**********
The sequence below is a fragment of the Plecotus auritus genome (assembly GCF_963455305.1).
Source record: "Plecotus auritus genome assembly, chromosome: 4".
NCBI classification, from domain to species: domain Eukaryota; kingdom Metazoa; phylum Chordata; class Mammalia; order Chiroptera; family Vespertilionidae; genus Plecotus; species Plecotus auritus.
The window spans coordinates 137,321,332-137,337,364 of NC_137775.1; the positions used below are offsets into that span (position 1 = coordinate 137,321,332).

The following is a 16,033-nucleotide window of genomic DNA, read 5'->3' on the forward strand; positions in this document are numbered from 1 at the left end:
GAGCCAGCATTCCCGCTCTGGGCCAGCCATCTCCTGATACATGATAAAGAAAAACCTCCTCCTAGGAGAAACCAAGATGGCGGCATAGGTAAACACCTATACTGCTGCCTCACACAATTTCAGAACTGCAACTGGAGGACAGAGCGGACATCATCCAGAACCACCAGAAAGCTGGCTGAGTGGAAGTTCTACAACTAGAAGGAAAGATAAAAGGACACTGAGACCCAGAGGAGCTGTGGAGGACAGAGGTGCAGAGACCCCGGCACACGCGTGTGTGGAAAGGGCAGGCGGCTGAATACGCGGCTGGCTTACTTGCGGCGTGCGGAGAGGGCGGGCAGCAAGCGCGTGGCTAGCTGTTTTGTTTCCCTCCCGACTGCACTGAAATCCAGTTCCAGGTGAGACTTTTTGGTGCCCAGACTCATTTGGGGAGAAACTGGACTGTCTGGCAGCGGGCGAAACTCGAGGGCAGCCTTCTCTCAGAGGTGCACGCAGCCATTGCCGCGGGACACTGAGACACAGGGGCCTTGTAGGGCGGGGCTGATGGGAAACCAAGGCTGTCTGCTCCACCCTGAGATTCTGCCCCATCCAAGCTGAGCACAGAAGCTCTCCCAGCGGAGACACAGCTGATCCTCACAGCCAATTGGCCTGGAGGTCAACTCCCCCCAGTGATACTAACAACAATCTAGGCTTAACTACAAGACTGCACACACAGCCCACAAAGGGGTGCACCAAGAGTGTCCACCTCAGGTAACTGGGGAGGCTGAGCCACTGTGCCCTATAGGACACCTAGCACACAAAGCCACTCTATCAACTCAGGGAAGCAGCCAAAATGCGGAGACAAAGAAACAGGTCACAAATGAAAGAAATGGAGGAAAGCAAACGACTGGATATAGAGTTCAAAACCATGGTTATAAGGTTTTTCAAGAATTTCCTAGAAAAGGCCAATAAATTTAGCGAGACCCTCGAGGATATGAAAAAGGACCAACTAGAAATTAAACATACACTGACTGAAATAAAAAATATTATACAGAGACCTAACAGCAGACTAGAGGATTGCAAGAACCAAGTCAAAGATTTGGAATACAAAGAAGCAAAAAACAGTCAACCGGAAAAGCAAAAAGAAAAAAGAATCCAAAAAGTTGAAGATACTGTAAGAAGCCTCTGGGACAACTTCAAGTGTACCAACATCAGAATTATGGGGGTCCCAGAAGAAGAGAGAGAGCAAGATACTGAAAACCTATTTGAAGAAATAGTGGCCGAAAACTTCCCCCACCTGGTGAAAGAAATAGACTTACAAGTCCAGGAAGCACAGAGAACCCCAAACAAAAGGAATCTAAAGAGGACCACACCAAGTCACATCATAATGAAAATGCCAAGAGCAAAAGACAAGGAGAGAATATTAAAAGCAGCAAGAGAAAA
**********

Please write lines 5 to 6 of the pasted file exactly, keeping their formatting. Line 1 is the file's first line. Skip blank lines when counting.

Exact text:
The following is a 16,033-nucleotide window of genomic DNA, read 5'->3' on the forward strand; positions in this document are numbered from 1 at the left end:
GAGCCAGCATTCCCGCTCTGGGCCAGCCATCTCCTGATACATGATAAAGAAAAACCTCCTCCTAGGAGAAACCAAGATGGCGGCATAGGTAAACACCTATACTGCTGCCTCACACAATTTCAGAACTGCAACTGGAGGACAGAGCGGACATCATCCAGAACCACCAGAAAGCTGGCTGAGTGGAAGTTCTACAACTAGAAGGAAAGATAAAAGGACACTGAGACCCAGAGGAGCTGTGGAGGACAGAGGTGCAGAGACCCCGGCACACGCGTGTGTGGAAAGGGCAGGCGGCTGAATACGCGGCTGGCTTACTTGCGGCGTGCGGAGAGGGCGGGCAGCAAGCGCGTGGCTAGCTGTTTTGTTTCCCTCCCGACTGCACTGAAATCCAGTTCCAGGTGAGACTTTTTGGTGCCCAGACTCATTTGGGGAGAAACTGGACTGTCTGGCAGCGGGCGAAACTCGAGGGCAGCCTTCTCTCAGAGGTGCACGCAGCCATTGCCGCGGGACACTGAGACACAGGGGCCTTGTAGGGCGGGGCTGATGGGAAACCAAGGCTGTCTGCTCCACCCTGAGATTCTGCCCCATCCAAGCTGAGCACAGAAGCTCTCCCAGCGGAGACACAGCTGATCCTCACAGCCAATTGGCCTGGAGGTCAACTCCCCCCAGTGATACTAACAACAATCTAGGCTTAACTACAAGACTGCACACACAGCCCACAAAGGGGTGCACCAAGAGTGTCCACCTCAGGTAACTGGGGAGGCTGAGCCACTGTGCCCTATAGGACACCTAGCACACAAAGCCACTCTATCAACTCAGGGAAGCAGCCAAAATGCGGAGACAAAGAAACAGGTCACAAATGAAAGAAATGGAGGAAAGCAAACGACTGGATATAGAGTTCAAAACCATGGTTATAAGGTTTTTCAAGAATTTCCTAGAAAAGGCCAATAAATTTAGCGAGACCCTCGAGGATATGAAAAAGGACCAACTAGAAATTAAACATACACTGACTGAAATAAAAAATATTATACAGAGACCTAACAGCAGACTAGAGGATTGCAAGAACCAAGTCAAAGATTTGGAATACAAAGAAGCAAAAAACAGTCAACCGGAAAAGCAAAAAGAAAAAAGAATCCAAAAAGTTGAAGATACTGTAAGAAGCCTCTGGGACAACTTCAAGTGTACCAACATCAGAATTATGGGGGTCCCAGAAGAAGAGAGAGAGCAAGATACTGAAAACCTATTTGAAGAAATAGTGGCCGAAAACTTCCCCCACCTGGTGAAAGAAATAGACTTACAAGTCCAGGAAGCACAGAGAACCCCAAACAAAAGGAATCTAAAGAGGACCACACCAAGTCACATCATAATGAAAATGCCAAGAGCAAAAGACAAGGAGAGAATATTAAAAGCAGCAAGAGAAAA